Netanyahu’s office said he discussed “regional issues” and security and economic cooperation with Jordan, a key regional ally. Jordan’s 1994 treaty normalizing ties with Israel produced a chilly-at-best peace between the former enemies.
The Jordanian government has already summoned the Israeli ambassador to Amman twice in the last month since Israel's new government took office — both times after an incident at the Al-Aqsa Mosque compound. Netanyahu has repeatedly offered assurances that there has been no change in the status quo at the site.
Earlier this month, Israel's new hard-line minister of national security, Itamar Ben-Gvir, made a provocative visit to the site, drawing condemnations from Jordan and across the Arab world. Jordan also protested to Israel after Israeli police briefly blocked the Jordanian ambassador from entering the Al-Aqsa Mosque, decrying the move as an affront to Jordan's role as custodian.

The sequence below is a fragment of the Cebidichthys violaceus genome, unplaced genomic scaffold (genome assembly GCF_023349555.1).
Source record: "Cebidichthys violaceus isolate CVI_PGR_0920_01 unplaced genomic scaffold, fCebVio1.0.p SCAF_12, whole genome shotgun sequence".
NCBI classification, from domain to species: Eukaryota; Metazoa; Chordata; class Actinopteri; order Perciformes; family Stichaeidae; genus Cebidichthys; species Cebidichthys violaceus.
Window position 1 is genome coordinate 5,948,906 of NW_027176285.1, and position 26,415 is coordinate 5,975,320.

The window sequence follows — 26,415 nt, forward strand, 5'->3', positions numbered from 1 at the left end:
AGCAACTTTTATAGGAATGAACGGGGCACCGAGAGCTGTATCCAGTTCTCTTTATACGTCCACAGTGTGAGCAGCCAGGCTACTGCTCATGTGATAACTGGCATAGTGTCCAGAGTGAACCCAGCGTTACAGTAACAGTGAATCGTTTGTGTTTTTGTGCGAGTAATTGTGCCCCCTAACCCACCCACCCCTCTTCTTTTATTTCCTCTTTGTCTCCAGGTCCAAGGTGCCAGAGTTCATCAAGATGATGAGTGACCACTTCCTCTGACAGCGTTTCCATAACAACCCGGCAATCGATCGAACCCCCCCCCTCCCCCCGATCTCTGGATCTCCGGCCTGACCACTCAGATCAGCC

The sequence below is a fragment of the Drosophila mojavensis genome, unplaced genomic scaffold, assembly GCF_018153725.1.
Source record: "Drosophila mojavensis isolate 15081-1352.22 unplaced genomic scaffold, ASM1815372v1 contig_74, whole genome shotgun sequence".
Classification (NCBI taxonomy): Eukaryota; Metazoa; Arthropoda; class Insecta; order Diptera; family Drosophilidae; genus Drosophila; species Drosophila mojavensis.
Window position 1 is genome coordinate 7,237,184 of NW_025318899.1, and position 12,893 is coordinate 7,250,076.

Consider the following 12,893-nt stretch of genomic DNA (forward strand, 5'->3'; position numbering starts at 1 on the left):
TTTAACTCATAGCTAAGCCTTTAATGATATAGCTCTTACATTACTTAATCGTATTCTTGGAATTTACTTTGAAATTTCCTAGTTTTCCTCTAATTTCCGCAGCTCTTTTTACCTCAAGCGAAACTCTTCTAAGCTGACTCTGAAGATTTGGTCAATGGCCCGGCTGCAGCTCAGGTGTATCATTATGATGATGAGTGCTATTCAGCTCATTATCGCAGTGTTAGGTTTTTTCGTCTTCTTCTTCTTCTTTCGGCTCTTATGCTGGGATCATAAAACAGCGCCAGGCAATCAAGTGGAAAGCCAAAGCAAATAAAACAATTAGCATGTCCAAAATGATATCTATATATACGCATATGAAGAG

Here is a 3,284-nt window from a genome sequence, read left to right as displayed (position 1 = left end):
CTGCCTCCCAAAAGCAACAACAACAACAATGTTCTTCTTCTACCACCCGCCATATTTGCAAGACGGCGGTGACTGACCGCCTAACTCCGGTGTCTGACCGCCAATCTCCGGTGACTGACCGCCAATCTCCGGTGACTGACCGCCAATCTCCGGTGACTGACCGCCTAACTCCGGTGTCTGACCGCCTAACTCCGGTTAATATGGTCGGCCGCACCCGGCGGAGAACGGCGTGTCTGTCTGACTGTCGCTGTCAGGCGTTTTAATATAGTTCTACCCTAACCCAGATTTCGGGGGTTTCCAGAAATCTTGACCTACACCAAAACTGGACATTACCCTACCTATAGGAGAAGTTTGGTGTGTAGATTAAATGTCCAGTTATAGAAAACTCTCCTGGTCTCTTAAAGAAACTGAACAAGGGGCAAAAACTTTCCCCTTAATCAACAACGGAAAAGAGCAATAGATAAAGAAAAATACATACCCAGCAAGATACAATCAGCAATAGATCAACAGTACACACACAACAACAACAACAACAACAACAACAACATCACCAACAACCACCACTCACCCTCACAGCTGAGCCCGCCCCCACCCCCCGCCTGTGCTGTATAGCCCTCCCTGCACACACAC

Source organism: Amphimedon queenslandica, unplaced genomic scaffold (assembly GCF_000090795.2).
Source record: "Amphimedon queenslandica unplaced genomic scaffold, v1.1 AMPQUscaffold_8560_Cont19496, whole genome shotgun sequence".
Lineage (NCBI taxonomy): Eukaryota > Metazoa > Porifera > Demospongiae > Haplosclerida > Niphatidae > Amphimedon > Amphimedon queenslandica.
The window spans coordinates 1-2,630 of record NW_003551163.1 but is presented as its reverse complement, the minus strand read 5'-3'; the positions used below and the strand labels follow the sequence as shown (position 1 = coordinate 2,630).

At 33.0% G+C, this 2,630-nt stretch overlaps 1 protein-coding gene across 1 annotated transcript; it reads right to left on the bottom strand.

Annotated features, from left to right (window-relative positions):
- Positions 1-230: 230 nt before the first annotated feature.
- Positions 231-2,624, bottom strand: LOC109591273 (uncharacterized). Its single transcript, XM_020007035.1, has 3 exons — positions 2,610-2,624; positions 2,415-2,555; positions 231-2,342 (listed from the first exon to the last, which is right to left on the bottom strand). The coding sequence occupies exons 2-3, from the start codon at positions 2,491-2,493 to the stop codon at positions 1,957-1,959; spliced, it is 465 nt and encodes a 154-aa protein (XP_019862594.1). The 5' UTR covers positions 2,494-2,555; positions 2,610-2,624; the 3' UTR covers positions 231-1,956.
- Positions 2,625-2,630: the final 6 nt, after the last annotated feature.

The compound is administered by Jordanian religious authorities as part of an unofficial agreement after Israel captured east Jerusalem, along with the West Bank and Gaza, in the 1967 Mideast war. Israel is in charge of security at the site. Because of Jordan’s special role and the site’s importance to Muslims around the world, whatever happens at the site has regional implications.
The site emerged as a major flashpoint between Israel and the Muslim world in 2017, when Israel placed metal detectors, cameras and other security measures at entrances to the compound in response to a deadly Palestinian attack there. After days of some of the worst Israeli-Palestinian clashes in years, Jordan helped resolve the crisis.
Over the years, the neighbors have maintained a crucial security alliance, buttressing Jordan’s position as a partner of the West in one of the world’s most volatile regions.